A business partner of Jacob Rees-Mogg has been handed a senior position at the Department for International Trade.
Dominic Johnson, CEO of Somerset Capital Management – which was co-founded by Rees-Mogg – is joining DIT’s non-executive board and will chair the Audit and Risk Assurance Committee, Byline Times revealed.
Joining Johnson – himself a former vice-chair of the Conservative Party – on the board is Douglas Carswell, the ex-Tory MP who defected to UKIP and went on to serve as founding director of Vote Leave.
‘Vast experience and expertise’
Somerset Capital Management is an investment firm specialising in emerging markets. It reportedly controls £7 billion in assets – and was established with the financial support of pro-Brexit hedgefunder Crispin Odey.
Rees-Mogg reportedly still boasts a 14 per cent stake in the company, held in a blind trust.
“These appointments bring vast experience and expertise to the department at a critical time for the UK as a trading nation,” Liz Truss, the international trade secretary, said in a press release.
“[They are] high quality appointments who believe fiercely in rules-based free trade. They will play a big role in re-establishing the UK as a major force in global trade, and will help take our trade agenda to the next level in 2021 and beyond.”
As accusations of a ‘chumocracy’ at the heart of Westminster mount up, the government has refused to disclose which firms have been awarded multimillion-pound coronavirus contracts through a VIP “high-priority lane” for companies with political connections.
The National Audit Office (NAO) found last month that suppliers with links to Tory politicians were ten times more likely to be awarded contracts than those who applied to the Department of Health and Social Care.
The “high-priority lane” was open for companies referred by government officials, ministers, MPs and peers – sources “considered to be more credible”, the report said.
Roughly one-in-ten suppliers processed through the VIP channel – 47 out of 493 – obtained lucrative PPE contracts, compared to less than one-in-a-hundred suppliers that came through the ordinary lane.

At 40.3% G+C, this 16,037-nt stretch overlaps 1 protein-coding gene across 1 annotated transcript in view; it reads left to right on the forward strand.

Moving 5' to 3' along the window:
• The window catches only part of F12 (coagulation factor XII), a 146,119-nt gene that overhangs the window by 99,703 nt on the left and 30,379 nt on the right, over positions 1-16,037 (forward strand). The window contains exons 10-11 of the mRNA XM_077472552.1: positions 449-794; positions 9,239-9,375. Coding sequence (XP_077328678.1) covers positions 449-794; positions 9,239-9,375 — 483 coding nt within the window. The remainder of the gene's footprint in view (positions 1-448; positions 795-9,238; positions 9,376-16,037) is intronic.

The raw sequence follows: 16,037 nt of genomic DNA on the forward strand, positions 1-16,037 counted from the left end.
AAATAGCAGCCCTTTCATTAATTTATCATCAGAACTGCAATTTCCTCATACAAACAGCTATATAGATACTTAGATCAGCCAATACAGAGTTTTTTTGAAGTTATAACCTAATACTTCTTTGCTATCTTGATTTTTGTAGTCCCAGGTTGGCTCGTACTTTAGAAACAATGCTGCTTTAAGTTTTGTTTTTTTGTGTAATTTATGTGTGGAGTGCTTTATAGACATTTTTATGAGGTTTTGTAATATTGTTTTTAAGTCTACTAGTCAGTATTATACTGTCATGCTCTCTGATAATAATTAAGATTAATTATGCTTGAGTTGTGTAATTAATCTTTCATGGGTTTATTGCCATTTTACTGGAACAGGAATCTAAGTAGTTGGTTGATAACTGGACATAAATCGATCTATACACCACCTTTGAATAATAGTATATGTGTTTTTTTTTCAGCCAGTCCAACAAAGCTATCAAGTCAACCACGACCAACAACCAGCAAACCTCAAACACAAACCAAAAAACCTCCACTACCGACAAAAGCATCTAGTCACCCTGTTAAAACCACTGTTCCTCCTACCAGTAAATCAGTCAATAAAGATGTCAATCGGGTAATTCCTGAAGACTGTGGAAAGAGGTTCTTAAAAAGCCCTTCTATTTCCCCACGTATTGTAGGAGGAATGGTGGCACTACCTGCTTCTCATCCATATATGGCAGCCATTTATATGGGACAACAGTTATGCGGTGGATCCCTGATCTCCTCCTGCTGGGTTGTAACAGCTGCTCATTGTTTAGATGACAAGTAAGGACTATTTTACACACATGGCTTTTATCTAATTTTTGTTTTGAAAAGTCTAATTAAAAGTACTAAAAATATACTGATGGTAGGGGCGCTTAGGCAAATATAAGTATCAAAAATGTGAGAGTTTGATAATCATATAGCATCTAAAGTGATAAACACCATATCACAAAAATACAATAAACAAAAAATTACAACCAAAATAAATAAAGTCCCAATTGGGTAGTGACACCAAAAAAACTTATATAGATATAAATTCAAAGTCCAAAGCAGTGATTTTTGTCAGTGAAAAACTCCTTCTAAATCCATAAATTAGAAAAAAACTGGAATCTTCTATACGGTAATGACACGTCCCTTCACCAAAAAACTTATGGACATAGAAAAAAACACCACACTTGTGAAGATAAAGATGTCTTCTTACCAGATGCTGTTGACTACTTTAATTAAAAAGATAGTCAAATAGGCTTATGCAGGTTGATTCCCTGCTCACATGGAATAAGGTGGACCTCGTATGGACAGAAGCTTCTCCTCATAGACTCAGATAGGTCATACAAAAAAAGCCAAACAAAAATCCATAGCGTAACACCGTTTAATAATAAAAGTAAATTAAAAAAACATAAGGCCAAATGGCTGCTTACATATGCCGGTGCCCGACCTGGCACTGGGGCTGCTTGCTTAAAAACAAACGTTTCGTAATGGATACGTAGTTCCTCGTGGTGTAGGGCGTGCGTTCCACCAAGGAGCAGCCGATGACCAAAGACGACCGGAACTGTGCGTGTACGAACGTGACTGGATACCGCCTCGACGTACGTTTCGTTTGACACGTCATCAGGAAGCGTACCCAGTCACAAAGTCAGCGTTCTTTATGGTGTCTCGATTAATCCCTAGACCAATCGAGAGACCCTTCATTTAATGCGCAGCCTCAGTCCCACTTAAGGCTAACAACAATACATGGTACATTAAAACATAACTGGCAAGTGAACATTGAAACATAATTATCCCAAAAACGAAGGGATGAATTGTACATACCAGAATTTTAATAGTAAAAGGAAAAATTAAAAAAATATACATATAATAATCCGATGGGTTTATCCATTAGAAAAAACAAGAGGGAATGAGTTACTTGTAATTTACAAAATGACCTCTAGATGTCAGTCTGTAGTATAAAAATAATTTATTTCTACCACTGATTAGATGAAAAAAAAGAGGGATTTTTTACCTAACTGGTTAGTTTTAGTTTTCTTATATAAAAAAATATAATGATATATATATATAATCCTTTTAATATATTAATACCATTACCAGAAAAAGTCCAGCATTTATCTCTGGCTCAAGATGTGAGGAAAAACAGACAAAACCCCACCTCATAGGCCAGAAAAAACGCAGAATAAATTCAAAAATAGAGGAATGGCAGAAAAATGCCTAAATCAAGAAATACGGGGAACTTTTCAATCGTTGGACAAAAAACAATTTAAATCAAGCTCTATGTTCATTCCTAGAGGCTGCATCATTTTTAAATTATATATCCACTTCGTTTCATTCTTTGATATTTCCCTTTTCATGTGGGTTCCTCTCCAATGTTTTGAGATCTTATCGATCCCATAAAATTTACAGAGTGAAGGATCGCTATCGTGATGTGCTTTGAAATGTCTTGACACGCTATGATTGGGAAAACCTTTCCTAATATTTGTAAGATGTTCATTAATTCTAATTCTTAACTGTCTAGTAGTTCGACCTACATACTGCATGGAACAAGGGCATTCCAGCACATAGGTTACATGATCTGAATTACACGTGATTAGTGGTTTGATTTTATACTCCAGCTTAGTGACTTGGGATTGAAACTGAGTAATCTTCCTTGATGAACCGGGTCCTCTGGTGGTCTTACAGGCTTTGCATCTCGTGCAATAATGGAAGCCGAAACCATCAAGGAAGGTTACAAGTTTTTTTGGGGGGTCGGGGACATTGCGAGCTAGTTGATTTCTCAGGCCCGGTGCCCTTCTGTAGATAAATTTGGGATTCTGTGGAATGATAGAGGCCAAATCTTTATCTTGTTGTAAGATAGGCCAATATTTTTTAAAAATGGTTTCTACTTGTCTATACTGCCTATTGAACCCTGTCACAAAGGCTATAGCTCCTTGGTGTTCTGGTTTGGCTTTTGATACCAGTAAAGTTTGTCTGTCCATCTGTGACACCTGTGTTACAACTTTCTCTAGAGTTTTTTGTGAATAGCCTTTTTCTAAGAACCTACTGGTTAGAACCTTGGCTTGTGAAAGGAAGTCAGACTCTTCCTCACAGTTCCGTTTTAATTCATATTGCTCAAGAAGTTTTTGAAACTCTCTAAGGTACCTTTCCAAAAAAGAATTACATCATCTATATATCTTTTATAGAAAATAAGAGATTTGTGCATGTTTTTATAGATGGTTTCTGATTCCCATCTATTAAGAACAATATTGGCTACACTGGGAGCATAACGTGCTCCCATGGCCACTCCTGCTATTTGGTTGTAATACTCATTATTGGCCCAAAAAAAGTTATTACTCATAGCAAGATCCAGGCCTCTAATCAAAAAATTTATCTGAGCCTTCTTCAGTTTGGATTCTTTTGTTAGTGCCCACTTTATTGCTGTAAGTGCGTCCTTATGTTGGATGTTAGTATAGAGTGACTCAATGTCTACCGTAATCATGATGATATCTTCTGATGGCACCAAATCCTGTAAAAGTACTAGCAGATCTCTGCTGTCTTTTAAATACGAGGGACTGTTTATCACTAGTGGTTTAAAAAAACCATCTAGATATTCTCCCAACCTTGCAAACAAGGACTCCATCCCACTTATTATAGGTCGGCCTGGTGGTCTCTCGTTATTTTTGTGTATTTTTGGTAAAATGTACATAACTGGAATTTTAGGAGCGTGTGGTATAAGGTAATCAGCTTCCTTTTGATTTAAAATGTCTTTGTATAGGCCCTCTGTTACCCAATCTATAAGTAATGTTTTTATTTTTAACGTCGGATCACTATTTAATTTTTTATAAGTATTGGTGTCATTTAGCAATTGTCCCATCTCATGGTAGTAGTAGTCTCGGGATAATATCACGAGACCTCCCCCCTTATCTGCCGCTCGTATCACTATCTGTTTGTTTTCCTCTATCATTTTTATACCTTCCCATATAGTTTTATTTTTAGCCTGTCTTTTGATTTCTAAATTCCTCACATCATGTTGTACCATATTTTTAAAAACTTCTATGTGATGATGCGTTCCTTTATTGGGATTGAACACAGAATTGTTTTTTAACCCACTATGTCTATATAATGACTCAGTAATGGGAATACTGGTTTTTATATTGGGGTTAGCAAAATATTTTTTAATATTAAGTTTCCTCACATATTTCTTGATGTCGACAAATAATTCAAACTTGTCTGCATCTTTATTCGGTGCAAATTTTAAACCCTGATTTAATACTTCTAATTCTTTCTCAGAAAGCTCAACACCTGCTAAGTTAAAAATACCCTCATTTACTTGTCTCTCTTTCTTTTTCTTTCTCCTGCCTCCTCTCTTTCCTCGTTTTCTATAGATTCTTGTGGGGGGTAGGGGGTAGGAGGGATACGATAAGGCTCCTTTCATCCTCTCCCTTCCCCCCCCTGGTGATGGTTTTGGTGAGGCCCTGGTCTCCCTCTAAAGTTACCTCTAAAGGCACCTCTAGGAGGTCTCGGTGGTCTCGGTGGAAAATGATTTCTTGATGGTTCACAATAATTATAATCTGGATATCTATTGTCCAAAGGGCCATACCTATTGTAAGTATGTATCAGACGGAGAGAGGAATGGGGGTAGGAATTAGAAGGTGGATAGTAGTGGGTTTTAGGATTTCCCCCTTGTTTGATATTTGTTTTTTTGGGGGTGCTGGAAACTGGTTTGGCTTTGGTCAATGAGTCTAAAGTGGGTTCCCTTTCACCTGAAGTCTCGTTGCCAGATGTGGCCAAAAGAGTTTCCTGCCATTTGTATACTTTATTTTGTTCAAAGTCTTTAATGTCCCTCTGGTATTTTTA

This week Lord Bethell, a DHSC minister, was asked in the House of Lords by Lib Dem peer Lord Strasburger if the government planned to publish “a list of all companies who were contracted to supply PPE as a result of the high-priority lane”.
But, Lord Bethell, replied: “We do not intend to publish the list of suppliers who were awarded personal protective equipment contracts after having had their offers reviewed with more urgency, as there may be associated commercial implications.”
Speaking to the Guardian, Lord Strasburger said the government’s “excuse” for “dodging my question just doesn’t hold water”.
“There is no possible risk to commercial confidentiality in disclosing the names of the fast-tracked companies and who it was that put in a good word for them so they could jump the queue,” he said.
“It looks to me as if the government doesn’t want taxpayers to know which companies were given preferential treatment, often at the expense of more proven competitors.
“They also don’t want us to know which minister or MP was able to slip these companies into the fast lane and what their connection is with the company.
“This completely unnecessary secrecy makes everyone wonder what they are hiding,” he added. “There must be a full independent inquiry into how these massive contracts were given out, and whether there was any corruption or cronyism.”